An excellent review of the past five years in legal technology, in LegalIT (Oct. 11, 2005), applauds the law departments of Virgin, DuPont, Barclays, BAT (British American Tobacco) and BP (British Petroleum). Most law departments plod through the “box-ticking stage” of acquiring technology (See my post of 14, 2005 about the meaning in law departments of “technology.”) without integrating it and demote IT investment to a low priority. See, for instance, that “Using new technologies to drive efficiency” ranked 11th out of 12 “tasks or issues” in a survey of 150 European law departments, reported in Counsel to Counsel (July 2005 at pg. 12).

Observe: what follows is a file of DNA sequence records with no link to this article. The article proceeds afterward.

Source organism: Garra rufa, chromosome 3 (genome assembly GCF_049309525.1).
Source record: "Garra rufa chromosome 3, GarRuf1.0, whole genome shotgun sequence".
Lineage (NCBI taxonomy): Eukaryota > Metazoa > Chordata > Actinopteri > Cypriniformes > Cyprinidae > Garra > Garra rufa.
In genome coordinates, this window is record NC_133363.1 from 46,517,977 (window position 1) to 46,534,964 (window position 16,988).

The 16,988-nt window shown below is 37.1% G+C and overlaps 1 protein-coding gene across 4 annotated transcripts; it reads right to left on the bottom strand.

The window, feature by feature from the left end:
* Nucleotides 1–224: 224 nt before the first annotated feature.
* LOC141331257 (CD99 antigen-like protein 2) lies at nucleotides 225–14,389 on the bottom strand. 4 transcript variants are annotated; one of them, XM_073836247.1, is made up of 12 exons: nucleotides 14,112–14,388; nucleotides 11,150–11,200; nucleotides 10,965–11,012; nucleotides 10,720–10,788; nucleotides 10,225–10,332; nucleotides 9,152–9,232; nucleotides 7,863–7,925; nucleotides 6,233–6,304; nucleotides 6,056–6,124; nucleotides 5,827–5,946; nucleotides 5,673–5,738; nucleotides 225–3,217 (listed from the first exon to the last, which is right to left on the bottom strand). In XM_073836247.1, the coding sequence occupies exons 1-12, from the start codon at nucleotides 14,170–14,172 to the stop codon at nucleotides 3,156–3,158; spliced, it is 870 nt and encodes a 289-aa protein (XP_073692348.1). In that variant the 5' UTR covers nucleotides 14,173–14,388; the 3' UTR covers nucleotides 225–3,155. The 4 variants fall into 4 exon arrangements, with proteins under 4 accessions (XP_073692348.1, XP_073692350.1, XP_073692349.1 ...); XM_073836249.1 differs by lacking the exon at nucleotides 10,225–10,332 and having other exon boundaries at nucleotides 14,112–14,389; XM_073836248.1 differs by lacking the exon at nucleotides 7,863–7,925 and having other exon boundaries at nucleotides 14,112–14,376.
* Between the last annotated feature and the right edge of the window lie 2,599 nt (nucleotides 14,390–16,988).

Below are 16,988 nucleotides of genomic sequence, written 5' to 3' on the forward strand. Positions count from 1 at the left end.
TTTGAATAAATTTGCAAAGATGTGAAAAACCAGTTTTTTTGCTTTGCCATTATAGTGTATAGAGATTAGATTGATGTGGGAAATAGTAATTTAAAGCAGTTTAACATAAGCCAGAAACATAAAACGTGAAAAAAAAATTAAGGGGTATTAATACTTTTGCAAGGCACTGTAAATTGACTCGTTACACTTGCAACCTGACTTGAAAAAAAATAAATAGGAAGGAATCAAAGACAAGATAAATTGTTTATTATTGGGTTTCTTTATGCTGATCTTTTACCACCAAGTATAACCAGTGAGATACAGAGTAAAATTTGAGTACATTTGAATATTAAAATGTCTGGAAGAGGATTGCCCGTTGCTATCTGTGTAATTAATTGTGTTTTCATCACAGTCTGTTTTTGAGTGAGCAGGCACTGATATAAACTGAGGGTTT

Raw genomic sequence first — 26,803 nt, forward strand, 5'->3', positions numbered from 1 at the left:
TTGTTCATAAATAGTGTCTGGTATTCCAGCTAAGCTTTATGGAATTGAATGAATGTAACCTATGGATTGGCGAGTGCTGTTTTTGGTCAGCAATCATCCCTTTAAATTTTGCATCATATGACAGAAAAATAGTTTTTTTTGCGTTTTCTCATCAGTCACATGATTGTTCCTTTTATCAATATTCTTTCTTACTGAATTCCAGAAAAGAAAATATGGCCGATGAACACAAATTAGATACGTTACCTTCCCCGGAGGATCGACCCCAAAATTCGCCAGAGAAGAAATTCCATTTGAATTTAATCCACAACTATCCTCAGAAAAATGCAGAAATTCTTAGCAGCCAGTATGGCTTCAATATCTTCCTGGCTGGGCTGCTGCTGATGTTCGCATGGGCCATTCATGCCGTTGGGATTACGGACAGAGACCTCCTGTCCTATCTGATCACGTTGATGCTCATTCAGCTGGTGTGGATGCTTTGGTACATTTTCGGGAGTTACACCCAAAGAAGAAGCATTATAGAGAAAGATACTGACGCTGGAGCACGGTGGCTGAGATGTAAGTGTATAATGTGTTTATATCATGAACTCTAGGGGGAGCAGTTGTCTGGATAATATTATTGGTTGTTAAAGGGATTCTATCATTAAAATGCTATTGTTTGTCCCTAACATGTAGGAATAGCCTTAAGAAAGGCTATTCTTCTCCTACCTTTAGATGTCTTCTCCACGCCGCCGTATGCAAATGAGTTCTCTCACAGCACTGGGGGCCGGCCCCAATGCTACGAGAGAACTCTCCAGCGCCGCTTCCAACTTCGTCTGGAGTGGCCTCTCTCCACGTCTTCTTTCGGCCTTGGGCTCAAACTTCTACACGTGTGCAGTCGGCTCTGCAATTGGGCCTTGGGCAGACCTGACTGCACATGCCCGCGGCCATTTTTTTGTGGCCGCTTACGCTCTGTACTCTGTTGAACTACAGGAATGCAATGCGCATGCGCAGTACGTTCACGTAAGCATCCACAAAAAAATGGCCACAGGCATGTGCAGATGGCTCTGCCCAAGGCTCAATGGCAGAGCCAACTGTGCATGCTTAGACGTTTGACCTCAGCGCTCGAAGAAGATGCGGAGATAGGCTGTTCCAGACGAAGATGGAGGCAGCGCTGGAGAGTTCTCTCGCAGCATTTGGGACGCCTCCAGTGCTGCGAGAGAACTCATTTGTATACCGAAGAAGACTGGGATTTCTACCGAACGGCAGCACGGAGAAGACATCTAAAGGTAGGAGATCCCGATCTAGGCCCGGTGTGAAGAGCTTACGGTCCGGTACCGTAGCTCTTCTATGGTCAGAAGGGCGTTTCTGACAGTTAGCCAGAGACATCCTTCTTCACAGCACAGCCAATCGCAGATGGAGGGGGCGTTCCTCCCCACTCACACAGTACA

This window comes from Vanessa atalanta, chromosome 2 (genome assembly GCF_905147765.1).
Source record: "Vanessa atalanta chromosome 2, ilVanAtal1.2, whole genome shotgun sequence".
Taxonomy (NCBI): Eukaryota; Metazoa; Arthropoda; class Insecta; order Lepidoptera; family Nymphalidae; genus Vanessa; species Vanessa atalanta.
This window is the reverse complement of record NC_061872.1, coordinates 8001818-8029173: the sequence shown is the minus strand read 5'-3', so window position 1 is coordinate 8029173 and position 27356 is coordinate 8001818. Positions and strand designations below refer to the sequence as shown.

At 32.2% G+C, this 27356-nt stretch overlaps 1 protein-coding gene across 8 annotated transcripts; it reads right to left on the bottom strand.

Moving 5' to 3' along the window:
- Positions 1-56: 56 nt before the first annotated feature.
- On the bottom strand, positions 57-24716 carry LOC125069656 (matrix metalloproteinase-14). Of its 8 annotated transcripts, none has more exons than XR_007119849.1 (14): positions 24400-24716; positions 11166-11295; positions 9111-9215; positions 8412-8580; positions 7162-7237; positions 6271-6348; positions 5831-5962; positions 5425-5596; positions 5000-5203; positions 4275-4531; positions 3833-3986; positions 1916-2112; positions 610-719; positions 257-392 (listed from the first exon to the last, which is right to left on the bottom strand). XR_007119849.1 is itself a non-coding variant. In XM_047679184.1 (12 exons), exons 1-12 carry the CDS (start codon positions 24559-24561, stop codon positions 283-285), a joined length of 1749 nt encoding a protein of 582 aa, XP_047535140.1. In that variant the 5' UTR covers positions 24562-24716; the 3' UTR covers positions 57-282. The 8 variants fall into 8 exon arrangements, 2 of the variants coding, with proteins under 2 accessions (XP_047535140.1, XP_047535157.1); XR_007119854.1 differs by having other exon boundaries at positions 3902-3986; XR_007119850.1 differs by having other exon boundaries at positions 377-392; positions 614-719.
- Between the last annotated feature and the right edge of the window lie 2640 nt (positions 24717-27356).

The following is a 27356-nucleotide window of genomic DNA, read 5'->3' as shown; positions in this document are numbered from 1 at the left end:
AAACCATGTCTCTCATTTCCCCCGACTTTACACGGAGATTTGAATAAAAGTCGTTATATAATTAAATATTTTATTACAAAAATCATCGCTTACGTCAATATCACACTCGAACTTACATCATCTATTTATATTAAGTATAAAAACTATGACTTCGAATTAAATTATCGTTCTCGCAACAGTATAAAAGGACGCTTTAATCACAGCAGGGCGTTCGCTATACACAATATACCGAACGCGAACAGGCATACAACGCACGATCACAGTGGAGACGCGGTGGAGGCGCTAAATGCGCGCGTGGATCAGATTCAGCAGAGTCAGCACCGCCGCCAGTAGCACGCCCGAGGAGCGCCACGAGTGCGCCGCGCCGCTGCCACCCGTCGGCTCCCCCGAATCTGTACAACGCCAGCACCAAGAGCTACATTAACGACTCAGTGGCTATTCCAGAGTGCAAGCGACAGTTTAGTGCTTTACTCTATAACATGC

The praised law departments have gone much farther. Virgin “is already running systems that would rival those of a comparably sized law firm, in terms of complexity and sophistication.” Other than Virgin having an extranet, the piece did not give more specifics.
I also liked the references to four British law departments. We in American think we set the pace for all things law departmental. Not true, and we should learn from our trans-Atlantic peers.